Do we give girls a real choice?

Talat Yaqoob is Director of Equate Scotland, the national expert on women in science, engineering, technology and the built environment. Equate Scotland’s team works with colleges, universities, employers, women and girls to increase the number of women studying and working in STEM.

As we approach National Women in Engineering Day 2016, Talat asks ‘do we give girls a real choice?’


For a number of years now, Scotland has prioritised increasing the number of women in science, engineering, technology and the built environment. This is for two reasons; firstly because we have a huge skills shortage in Scotland. By 2020 we need 140,000 more engineers, if we do not engage some of the 51% of the population who are women, that is a target we will never meet. Secondly, because it is the economically sensible thing to do. Scotland’s economy is growing but it is growing in the STEM industries the most, to capitalise on this, of course we will need more women. The Royal College of Edinburgh estimates that an equal number of women in the STEM industry is worth around £71 million to the Scottish economy.

So for all those reasons, our work is vital. But I often still get asked, if girls are not interested – why are you pushing them into STEM? Maybe they simply choose to do other subjects? The reality of course is a problem with the word “choice”.

From birth we stereotype children. Think of the aisles in a toy shop or children’s clothing shop – what do you notice? Rows dedicated to “boy things” and rows dedicated to “girl things”. The boys’ things will be blue, will involve physical activity and often some form of construction or cars. The girls’ things will be pink, will be about caring, cooking or appearance and will not be as intellectually stimulating. Is that real choice? If a girl sees a science kit she is interested in, but the packaging has a boy on it and phrases like “rocket making – the sky is the limit for boys” (that is real, by the way) would that girl look at it and purchase it despite its stereotyping? Or internalise it and think that the toy is not for her?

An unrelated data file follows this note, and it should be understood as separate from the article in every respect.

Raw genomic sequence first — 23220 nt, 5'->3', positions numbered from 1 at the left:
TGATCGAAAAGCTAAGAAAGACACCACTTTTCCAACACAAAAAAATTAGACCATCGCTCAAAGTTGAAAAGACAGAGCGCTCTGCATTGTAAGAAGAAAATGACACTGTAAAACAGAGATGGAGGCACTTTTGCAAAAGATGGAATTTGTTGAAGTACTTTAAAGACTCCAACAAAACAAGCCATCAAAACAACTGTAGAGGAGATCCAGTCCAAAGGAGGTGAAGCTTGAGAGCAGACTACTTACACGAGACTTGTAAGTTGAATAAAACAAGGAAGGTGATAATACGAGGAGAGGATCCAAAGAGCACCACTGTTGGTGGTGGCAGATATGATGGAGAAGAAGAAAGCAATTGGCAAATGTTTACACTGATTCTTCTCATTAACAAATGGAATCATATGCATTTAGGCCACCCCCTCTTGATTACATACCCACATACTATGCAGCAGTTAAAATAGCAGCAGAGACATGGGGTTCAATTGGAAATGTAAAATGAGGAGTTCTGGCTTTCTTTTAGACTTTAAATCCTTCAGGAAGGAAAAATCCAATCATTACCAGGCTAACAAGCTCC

Later in life, as young women and men make subject choices these stereotypes remain as key influencers over them. Girls have grown up thinking science and maths are too tough for them, and boys have grown up thinking arts or home economics is not right for them. This thinking is of course wrong but, when those are the messages you have had from birth, it is a lot to expect a 15 year old young person to defy them. Last year, 76% of the students taking SCQF 6-7 in physics were boys, 82% of computing at the level were boys and 64% of pupils in product design were boys. At this point the “choice” has already been restricted for what girls can move into at college and university level. What we do see, however, is that for the small number of girls who take these subjects they outperform boys academically – busting the age old myth that science or maths is too tough for girls.

When making career “choices” women students, regardless of having excelled in the needed subjects, are still channelled into sciences which have a higher intake of women already; life science, biology, veterinary science and medicine. Engineering, chemistry, physic, computing and built environment are rarely promoted to them.

So back to the original question; maybe girls simply choose to do other subjects?

We can clearly see that they are making a decision from a restricted number of choices – can we truly call this choice at all? It is not a natural occurrence that only 24% of 16 year old girls take physics. If we were to remove institutionalised attitudes, this would be much closer to 50%. Our job is to re-think these attitudes and not push girls into STEM subjects, but rather give them a real and diverse choice in the first place, choices which include all options, whether childcare or chemistry.

We owe it to girls with an interest and ambition to pursue STEM and we owe it to the future of Scotland’s economy to give girls a real choice.

Thursday is National Women in Engineering Day and, whilst we celebrate the girls and women pursuing engineering, we need to highlight the hundreds more who could be pursuing it had we given them engineering as an option from the start.

Ayrshire College has taken the issue of Women in STEM seriously and I am very excited that Equate Scotland will be working closely with the college. The recent #ThisAyrshireGirlCan campaign has been a source of inspiration for many, and I know that it will have switched on a light for many girls who thought science and engineering wasn’t for them. Every time we switch on that light, we erase outdated stereotypes a little more and open up the world of STEM to the talents and creativity of women across Scotland.


 

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